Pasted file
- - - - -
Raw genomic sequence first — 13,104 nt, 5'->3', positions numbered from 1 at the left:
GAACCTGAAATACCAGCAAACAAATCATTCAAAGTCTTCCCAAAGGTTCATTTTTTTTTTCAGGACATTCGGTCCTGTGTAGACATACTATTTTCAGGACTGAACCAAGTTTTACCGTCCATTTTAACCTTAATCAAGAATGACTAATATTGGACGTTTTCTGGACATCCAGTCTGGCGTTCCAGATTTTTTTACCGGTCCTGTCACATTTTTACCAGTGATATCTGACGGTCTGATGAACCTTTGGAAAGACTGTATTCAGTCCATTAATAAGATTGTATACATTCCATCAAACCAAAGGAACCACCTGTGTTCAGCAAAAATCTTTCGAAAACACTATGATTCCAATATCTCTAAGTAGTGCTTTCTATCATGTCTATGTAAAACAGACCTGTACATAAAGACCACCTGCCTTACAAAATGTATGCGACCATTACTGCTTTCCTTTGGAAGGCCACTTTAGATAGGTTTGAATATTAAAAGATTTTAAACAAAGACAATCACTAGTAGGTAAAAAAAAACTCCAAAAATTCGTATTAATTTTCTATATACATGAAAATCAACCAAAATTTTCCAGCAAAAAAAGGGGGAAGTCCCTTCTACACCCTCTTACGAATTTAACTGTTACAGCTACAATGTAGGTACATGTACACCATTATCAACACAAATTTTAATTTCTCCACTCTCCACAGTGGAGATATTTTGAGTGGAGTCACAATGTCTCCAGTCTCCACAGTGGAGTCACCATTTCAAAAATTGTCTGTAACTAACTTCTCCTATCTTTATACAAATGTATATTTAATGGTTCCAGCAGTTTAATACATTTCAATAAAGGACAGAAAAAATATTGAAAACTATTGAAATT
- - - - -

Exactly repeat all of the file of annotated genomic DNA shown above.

Raw genomic sequence first — 13,104 nt, 5'->3', positions numbered from 1 at the left:
GAACCTGAAATACCAGCAAACAAATCATTCAAAGTCTTCCCAAAGGTTCATTTTTTTTTTCAGGACATTCGGTCCTGTGTAGACATACTATTTTCAGGACTGAACCAAGTTTTACCGTCCATTTTAACCTTAATCAAGAATGACTAATATTGGACGTTTTCTGGACATCCAGTCTGGCGTTCCAGATTTTTTTACCGGTCCTGTCACATTTTTACCAGTGATATCTGACGGTCTGATGAACCTTTGGAAAGACTGTATTCAGTCCATTAATAAGATTGTATACATTCCATCAAACCAAAGGAACCACCTGTGTTCAGCAAAAATCTTTCGAAAACACTATGATTCCAATATCTCTAAGTAGTGCTTTCTATCATGTCTATGTAAAACAGACCTGTACATAAAGACCACCTGCCTTACAAAATGTATGCGACCATTACTGCTTTCCTTTGGAAGGCCACTTTAGATAGGTTTGAATATTAAAAGATTTTAAACAAAGACAATCACTAGTAGGTAAAAAAAAACTCCAAAAATTCGTATTAATTTTCTATATACATGAAAATCAACCAAAATTTTCCAGCAAAAAAAGGGGGAAGTCCCTTCTACACCCTCTTACGAATTTAACTGTTACAGCTACAATGTAGGTACATGTACACCATTATCAACACAAATTTTAATTTCTCCACTCTCCACAGTGGAGATATTTTGAGTGGAGTCACAATGTCTCCAGTCTCCACAGTGGAGTCACCATTTCAAAAATTGTCTGTAACTAACTTCTCCTATCTTTATACAAATGTATATTTAATGGTTCCAGCAGTTTAATACATTTCAATAAAGGACAGAAAAAATATTGAAAACTATTGAAATT